With everything in place, it’s time for some air. Attach your CO2 inflator or pump and go for it. Use the squeeze method to determine when you have it inflated to your liking, put your wheel back on your bike and resume riding, smug in the knowledge that you can do something on a bike that Lance can’t!
Good coverage on the basics. With the right tools and supplies everything will be fine.
Now, here are two tips in case things go sideways. 🙂
1. No spare tube. You have a patch kit and some time to kill, right? If not, I’ve been told it’s possible to cut the tube at the puncture and tie knots in the loose ends. Inflate, stuff into your tire, and wobble back to the trailhead. Word has it Specialized produced a similar “linear” tube that allowed you to replace a tube without removing your wheel from the bike.
2. No inflator. Your best hope is walking out at this point but I will offer this: It is possible to put air into a Presta tube using your mouth. In fact, this works no problem for the initial inflation as you’re seating the tube in the tire. According to my research, the human lungs and mouth are capable of producing up to 19psi. I don’t dare run pressures that low even on tubeless tires but if the trail is smooth and you tread lightly you might just get away with it.
Sweet post! Quick and to the point with great links and awesome vid…..That was like a NASCAR pit crew tire change….
@Spartan, one summer I commuted to work on my mountain bike, so twice a week I swapped both tires between knobbies and slicks. I got really good at changing bike tires. 😀
Another tip: for fixing tires/cuts in sidewalls, there’s a few other items I’ve heard of folks using: dollar bills (fold in half) and metallic powerbar wrappers.
Know how to change a flat BEFORE you get one.
That video of lance was priceless!
@Dustin Gaddis, I forgot about the dollar bill one, I have seen that too. If you have a carbon bike, you have to use a $20 bill… 😀
Being serious though, I always have one tube and one CO2 in my hydration pack, and if I head out on a longer ride, like Monarch Crest or similar, I also bring a seat bag with one more tube and CO2.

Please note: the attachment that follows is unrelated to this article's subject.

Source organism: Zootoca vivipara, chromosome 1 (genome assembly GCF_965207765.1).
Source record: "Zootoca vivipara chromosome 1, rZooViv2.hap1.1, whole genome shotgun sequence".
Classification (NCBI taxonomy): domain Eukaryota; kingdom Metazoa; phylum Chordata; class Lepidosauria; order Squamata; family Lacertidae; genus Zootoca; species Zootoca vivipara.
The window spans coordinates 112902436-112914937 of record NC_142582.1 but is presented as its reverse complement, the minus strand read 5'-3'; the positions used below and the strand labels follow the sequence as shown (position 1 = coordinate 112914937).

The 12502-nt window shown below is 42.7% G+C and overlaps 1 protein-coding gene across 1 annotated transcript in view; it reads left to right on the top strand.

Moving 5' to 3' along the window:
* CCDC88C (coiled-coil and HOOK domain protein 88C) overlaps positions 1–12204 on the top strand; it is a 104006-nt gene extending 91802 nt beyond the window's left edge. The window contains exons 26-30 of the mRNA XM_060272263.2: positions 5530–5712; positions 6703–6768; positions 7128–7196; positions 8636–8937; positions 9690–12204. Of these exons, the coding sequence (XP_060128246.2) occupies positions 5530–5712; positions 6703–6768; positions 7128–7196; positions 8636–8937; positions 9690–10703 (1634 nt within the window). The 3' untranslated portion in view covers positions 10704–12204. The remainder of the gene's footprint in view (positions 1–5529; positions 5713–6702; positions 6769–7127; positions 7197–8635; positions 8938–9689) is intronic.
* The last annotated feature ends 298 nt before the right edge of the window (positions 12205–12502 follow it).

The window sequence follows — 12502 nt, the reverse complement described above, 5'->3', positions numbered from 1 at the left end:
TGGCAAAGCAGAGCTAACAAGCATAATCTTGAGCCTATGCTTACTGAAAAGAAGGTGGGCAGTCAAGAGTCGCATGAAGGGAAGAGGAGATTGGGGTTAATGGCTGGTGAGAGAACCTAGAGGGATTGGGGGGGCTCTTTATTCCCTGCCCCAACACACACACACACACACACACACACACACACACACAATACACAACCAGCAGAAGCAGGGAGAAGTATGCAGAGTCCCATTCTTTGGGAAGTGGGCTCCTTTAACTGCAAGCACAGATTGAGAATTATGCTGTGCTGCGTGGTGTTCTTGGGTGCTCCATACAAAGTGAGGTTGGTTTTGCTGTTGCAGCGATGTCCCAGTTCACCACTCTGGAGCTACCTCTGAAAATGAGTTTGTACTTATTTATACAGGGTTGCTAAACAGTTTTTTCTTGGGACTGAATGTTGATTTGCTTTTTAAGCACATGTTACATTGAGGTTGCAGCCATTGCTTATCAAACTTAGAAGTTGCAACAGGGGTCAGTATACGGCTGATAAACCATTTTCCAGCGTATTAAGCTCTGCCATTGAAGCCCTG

If it’s an epic ride and I’m alone, I also bring the mini pump.
Also, a 26″ tube will usually work in a 29″ tire, but NOT the other way around.
Nice article and +1 for putting the glove on before using the CO2. Those things get cold!
Another piece of advice: Check the whole tire even after you find the thorn/sliver/whatever caused the puncture. He might have brought friends!
@Jared13, Yes, particularly goatheads tend to travel in packs.
One more tip: Protect your spare tube. If it holes can easily get rubbed into them. I had one in a saddle bag along with a minitool and CO2 kit, it was all there for a long time (a year or so?) and when I finally needed it there was a hole. Now I keep it in a ziploc bag to keep friction off it.
@Dustin Gaddis – Ditto the ziploc bag storage for the tube!
I use an old sock that has lost its partner to protect te tube but same idea. Also trying to remember if it was mentioned above but it is of utmost importance to make sure that when you are reseating the bead that the tube does no get pinched between the bead and the rim!
reat instructions and very helpful comments and advice.
You’ll need gorilla thumbs with some wire bead tires/tyers. Later,
I saw a vid somewhere online of a guy who puts long strips of those thin woven fedex evelopes (the ones you cant tear) inside his tire between the tire and the tube. I guess it adds another layer of puncture protection without adding the weight..
Nice post, and comments. I picked up things I hadn’t thought of. Getting spare socks out now. Caught with out a lever, I found that the lever on axle spear worked. 🙂
Remember 2 is 1 and ONE is NONE. When I leave civilization, I like multiple redundancies. I’ve got a Bontrager Air Rush (pump w/ CO2 inflater +2 16 grams CO2s) on the frame, and a Inovations mini elite co2 w/ an extra CO2 tucked in my fanny pack w/ wallet. at least 2 tubes, and some more co2’s in the camel back. I’m thinking about a second pump 😉